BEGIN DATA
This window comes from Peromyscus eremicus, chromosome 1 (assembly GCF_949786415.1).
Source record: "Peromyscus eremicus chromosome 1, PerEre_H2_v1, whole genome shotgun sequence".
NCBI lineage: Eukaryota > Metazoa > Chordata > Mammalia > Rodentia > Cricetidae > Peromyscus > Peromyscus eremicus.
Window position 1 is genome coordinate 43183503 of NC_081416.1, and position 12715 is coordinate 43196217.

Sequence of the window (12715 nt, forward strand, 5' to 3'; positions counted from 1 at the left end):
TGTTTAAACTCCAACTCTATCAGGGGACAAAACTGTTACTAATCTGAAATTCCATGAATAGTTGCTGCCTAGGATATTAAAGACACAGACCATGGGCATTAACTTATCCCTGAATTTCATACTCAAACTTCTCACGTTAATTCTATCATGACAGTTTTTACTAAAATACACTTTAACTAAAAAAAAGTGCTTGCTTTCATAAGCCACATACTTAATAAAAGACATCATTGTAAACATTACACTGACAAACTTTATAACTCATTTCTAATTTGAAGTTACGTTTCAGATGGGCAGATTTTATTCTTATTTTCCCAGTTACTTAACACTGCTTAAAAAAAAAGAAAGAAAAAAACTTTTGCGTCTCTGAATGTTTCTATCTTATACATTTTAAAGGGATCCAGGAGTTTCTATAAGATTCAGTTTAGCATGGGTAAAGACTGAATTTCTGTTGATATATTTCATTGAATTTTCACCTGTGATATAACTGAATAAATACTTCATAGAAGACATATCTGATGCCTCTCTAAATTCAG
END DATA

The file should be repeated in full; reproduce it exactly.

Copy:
This window comes from Peromyscus eremicus, chromosome 1 (assembly GCF_949786415.1).
Source record: "Peromyscus eremicus chromosome 1, PerEre_H2_v1, whole genome shotgun sequence".
NCBI lineage: Eukaryota > Metazoa > Chordata > Mammalia > Rodentia > Cricetidae > Peromyscus > Peromyscus eremicus.
Window position 1 is genome coordinate 43183503 of NC_081416.1, and position 12715 is coordinate 43196217.

Sequence of the window (12715 nt, forward strand, 5' to 3'; positions counted from 1 at the left end):
TGTTTAAACTCCAACTCTATCAGGGGACAAAACTGTTACTAATCTGAAATTCCATGAATAGTTGCTGCCTAGGATATTAAAGACACAGACCATGGGCATTAACTTATCCCTGAATTTCATACTCAAACTTCTCACGTTAATTCTATCATGACAGTTTTTACTAAAATACACTTTAACTAAAAAAAAGTGCTTGCTTTCATAAGCCACATACTTAATAAAAGACATCATTGTAAACATTACACTGACAAACTTTATAACTCATTTCTAATTTGAAGTTACGTTTCAGATGGGCAGATTTTATTCTTATTTTCCCAGTTACTTAACACTGCTTAAAAAAAAAGAAAGAAAAAAACTTTTGCGTCTCTGAATGTTTCTATCTTATACATTTTAAAGGGATCCAGGAGTTTCTATAAGATTCAGTTTAGCATGGGTAAAGACTGAATTTCTGTTGATATATTTCATTGAATTTTCACCTGTGATATAACTGAATAAATACTTCATAGAAGACATATCTGATGCCTCTCTAAATTCAG